loudness and timbre of reproduced sound can best be characterized by one-third octave band
measurements [5,6] and the prevalence of one-third octave band real time analyzers is an
indicator of this preference.
The ACS strategy uses typically a one or one-third octave band and computes in that band
the true RMS sound pressure level. If a complete transfer function for the device is provided,
an accurate complex summation prediction can be computed [7]. Even when the phase
information for the device is not included, some of the phase error naturally present in any
single frequency complex summation process will be averaged out in the ACS process.

p rms

1 n

n i =1

S|GH p

cos J + G p


j =1


j =1

I U|
sin J V
K |W




Signal Merge Comparison Study

A comparison of the predictions for the three signal merge strategies and actual
measurements are shown in Figures 1-8. The measured area is a 20' by 40' rectangle with
source pairs in two configurations; the first in near-proximity (4' separate) and the second in
far-proximity (20' separate.) A monophonic 1 kHz octave band noise signal and a real time
analyzer are used for the procedure. The sources are at +10' elevation, adjusted to zero
degrees pitch and azimuth. The SPL measurements were made on a 2' by 2' grid, providing
210 values for comparison.
In the near proximity study (Figures 1-4), the Power Sum prediction. (Figure 1) conceals the
destructive coverage anomalies shown in the Phasor Sum (Figure 2.) The Average Complex
Sum (Figure 3) retains the coverage anomalies that dominate throughout the frequency band.
Although the measured resolution is course, there is excellent pattern correlation between
the measured values (Figure 4) and the predicted ACS values (Figure 3).

Figure 1. Power Sum prediction for 2 sources @ 4' separation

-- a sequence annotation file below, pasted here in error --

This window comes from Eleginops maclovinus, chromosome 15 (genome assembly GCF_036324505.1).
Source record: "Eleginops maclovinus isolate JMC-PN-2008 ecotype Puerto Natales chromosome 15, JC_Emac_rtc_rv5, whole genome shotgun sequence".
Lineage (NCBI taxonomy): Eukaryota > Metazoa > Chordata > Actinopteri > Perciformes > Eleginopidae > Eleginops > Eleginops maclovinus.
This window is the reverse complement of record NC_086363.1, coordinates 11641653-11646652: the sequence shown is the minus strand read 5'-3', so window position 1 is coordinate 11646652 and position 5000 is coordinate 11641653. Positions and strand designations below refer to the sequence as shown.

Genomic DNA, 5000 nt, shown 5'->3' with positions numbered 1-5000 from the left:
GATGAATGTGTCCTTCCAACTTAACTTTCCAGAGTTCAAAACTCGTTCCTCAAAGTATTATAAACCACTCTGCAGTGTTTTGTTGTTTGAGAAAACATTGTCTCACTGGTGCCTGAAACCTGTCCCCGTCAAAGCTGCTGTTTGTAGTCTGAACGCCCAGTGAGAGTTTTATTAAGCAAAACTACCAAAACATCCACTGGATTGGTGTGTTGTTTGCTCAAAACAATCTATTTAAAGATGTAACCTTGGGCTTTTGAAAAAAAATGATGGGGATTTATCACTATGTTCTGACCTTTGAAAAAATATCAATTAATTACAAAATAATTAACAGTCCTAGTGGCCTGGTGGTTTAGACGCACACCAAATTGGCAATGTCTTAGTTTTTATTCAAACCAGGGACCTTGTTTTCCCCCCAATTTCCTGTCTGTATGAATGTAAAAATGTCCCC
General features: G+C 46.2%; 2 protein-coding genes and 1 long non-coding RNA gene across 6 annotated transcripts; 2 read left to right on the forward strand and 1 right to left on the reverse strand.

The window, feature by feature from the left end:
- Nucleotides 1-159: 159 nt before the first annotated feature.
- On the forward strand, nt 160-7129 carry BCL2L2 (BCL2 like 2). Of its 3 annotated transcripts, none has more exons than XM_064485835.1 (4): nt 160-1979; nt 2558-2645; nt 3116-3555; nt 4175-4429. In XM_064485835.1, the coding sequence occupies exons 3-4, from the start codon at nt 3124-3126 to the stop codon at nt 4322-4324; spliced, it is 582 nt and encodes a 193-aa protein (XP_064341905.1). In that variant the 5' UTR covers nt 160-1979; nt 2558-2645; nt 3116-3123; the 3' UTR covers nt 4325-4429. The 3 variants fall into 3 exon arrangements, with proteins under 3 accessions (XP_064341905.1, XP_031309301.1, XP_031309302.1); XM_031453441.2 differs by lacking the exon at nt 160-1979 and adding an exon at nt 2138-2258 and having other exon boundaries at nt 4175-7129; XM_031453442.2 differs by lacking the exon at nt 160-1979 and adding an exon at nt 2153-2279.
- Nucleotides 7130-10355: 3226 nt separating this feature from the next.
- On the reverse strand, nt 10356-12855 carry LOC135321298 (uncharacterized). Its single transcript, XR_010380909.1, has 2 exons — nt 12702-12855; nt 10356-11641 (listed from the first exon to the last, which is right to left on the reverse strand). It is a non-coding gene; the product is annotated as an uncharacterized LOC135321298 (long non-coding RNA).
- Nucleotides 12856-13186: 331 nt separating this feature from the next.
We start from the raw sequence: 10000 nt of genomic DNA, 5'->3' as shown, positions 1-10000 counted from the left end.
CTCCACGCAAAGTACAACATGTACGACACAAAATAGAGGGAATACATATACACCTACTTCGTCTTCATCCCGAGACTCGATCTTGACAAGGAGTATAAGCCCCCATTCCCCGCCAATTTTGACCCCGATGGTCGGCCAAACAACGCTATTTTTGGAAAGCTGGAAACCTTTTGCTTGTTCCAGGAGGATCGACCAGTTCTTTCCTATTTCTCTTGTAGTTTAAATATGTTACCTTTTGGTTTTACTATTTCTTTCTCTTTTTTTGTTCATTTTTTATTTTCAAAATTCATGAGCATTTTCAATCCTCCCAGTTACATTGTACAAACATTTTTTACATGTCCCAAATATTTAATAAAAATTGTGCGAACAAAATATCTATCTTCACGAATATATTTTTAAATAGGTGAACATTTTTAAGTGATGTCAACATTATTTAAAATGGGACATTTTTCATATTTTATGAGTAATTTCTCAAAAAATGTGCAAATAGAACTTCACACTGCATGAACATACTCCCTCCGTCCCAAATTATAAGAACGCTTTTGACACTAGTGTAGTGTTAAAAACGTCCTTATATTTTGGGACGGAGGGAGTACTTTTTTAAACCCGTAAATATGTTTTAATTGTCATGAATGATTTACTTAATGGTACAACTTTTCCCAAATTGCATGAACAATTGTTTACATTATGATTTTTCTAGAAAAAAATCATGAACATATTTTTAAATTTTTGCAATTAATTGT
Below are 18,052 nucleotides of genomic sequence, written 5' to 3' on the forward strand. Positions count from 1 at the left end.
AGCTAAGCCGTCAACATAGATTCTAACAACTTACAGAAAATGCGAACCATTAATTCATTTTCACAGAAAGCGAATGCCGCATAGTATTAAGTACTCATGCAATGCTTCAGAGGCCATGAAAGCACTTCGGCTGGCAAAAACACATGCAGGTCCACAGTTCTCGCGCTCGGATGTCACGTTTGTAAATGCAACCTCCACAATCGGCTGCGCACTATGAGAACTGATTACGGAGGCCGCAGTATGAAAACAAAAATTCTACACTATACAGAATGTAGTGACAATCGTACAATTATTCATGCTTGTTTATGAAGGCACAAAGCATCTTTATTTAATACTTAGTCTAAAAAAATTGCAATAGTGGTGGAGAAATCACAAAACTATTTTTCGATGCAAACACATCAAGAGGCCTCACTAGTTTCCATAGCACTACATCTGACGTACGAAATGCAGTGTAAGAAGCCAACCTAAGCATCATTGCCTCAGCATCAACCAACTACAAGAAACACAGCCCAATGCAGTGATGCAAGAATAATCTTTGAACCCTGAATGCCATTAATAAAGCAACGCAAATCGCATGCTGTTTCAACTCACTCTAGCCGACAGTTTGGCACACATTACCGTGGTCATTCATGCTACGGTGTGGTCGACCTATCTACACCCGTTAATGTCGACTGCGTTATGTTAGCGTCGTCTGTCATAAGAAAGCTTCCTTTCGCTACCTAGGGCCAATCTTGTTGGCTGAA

Figure 2. Single Complex Sum prediction for 2 sources @ 4' separation

Figure 3. Average Complex Sum prediction for 2 sources @ 4' separation

Figure 4. Measured SPL for 2 sources @ 4' separation (2' resolution, uncalibrated)

Figure 5. Power Sum prediction for 2 sources @ 20' separation

Figure 6. Single Complex Sum prediction for 2 sources @ 20' separation

Figure 7. Average Complex Sum prediction for 2 sources @ 20' separation

Figure 8. Measured SPL for 2 sources @ 20' separation (2' resolution, uncalibrated)

In Figures 9-12 a dinner theater with a small center cluster and distributed ceiling speakers
demonstrates the failings of the Power and Phasor Summation strategies to properly represent
the total system coverage. For comparison, the scale in all calculations has been adjusted so that
the dB range is constant.

Figure 9: Small live theater with central cluster and delayed distributed speakers
The Power Sum calculation in Figure 10 predicts the contributions from the distributed ceiling
speakers but does not display the phase interaction from a slight misalignment of the three horn

Figure 10: Predicted Room Coverage - 2 kHz Power Summation dB-SPL

The single frequency Complex Sum calculation in Figure 11 predicts the multiple lobes of the three
horn cluster but misrepresents the contributions from the distributed speakers.

Figure 11: Predicted Room Coverage - 2 kHz Complex Summation dB-SPL

The Average Complex Sum calculation in Figure 12 predicts the multiple lobes of the three horn
cluster and correctly displays the contributions from the distributed speakers.

Figure 12: Predicted Room Coverage - 2 KHz Average Complex Summation dB-SPL

John M. Eargle for resource information and review.
Carol L. Long for assistance in field measurements.

1. D. Albretz, J. Eargle, D.B. Keele, Jr. and R. Means A Microcomputer Program for Central
Loudspeaker Array Design 74th AES Convention NY, October 1983
2. CADP User Manual v 2.0 pg38-39 JBL Incorporated 1984
3. Juan G. Roederer, Introduction to the Physics and Psychophysics of Music
Springer-Verlag, N.Y. 1975, 2nd edition
4. John M. Eargle, Handbook of Sound System Design ELAR 1989
5. H. Staffeldt & E. Rasmussen, The Subjectively-Perceived Frequency Response in Small
and Medium-Sized Rooms. SMPTE Journal, July 1982.
6. H. Staffeldt, Measurement and Prediction of The Timbre of Sound Reproduction.
J. Audio Eng. Soc. June 1984.
7. H. Staffeldt, Measurement and Application of High Resolution Complex Polar Patterns for
Sound Reinforcement Loudspeakers 91st AES Convention NY, October 1991